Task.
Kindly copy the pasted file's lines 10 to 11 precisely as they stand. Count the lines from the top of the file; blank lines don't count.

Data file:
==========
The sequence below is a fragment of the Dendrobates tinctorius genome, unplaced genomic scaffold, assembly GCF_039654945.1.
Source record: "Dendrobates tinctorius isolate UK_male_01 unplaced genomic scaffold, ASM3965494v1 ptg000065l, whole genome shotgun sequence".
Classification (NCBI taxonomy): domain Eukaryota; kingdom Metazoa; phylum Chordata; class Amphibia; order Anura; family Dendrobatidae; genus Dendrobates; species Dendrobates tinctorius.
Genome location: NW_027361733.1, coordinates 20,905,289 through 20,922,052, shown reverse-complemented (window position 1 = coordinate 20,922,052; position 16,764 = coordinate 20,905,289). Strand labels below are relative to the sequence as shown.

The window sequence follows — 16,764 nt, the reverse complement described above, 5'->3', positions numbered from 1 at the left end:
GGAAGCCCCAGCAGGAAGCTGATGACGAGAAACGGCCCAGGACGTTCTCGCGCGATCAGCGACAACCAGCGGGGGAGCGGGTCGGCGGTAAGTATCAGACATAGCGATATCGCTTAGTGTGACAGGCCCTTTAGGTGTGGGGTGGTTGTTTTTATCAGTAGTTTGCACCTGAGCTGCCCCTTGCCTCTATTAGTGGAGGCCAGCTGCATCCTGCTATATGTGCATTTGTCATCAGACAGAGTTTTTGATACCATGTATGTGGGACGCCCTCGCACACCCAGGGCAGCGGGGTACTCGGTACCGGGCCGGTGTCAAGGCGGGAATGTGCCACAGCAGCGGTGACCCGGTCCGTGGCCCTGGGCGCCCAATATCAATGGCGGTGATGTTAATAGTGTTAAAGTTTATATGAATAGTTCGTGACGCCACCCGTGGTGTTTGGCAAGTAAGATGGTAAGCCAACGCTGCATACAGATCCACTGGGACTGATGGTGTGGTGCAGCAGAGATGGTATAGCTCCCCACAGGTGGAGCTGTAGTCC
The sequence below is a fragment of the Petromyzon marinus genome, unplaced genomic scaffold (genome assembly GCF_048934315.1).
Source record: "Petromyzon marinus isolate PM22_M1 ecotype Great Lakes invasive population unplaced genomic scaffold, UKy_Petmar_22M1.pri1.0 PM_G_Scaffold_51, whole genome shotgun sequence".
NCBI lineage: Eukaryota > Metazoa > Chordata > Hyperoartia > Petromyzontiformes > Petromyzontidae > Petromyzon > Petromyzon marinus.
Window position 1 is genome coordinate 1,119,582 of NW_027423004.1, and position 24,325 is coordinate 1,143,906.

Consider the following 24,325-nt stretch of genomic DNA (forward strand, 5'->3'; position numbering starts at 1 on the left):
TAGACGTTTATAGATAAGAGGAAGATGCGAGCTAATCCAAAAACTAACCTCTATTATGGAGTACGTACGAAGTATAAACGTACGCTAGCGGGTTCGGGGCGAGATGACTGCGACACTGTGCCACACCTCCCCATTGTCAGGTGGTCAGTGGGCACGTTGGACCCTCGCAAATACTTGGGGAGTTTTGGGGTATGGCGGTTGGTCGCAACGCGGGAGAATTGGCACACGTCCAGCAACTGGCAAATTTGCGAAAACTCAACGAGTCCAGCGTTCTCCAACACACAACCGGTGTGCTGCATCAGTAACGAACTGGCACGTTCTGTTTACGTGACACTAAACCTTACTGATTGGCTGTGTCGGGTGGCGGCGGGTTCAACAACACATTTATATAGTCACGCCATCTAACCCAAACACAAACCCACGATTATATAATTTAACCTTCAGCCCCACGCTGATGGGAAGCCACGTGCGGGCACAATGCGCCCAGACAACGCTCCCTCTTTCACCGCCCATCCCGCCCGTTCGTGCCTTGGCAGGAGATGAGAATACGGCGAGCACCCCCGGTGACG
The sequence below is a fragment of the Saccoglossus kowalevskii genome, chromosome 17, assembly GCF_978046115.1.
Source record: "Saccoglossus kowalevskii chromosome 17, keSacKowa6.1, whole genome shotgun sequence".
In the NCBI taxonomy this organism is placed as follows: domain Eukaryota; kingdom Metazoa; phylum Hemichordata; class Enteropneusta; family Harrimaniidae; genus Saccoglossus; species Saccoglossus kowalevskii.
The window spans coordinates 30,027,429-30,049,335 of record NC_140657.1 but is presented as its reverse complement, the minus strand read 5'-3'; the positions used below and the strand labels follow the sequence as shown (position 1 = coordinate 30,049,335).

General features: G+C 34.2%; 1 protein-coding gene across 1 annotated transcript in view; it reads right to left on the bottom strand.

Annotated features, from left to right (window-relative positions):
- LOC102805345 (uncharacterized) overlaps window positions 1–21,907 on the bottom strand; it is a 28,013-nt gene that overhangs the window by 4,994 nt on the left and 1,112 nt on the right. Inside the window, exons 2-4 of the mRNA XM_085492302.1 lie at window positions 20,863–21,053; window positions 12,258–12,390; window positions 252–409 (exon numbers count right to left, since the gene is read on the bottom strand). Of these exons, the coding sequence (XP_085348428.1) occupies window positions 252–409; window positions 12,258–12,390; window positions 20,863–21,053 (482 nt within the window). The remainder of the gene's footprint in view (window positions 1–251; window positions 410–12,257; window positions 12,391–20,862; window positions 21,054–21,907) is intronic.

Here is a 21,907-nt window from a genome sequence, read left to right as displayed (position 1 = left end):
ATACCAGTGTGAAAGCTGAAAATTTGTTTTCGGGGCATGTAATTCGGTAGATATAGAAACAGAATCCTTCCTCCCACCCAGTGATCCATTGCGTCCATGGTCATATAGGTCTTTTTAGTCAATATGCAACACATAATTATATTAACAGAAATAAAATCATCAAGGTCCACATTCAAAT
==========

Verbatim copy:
Window position 1 is genome coordinate 1,119,582 of NW_027423004.1, and position 24,325 is coordinate 1,143,906.

Consider the following 24,325-nt stretch of genomic DNA (forward strand, 5'->3'; position numbering starts at 1 on the left):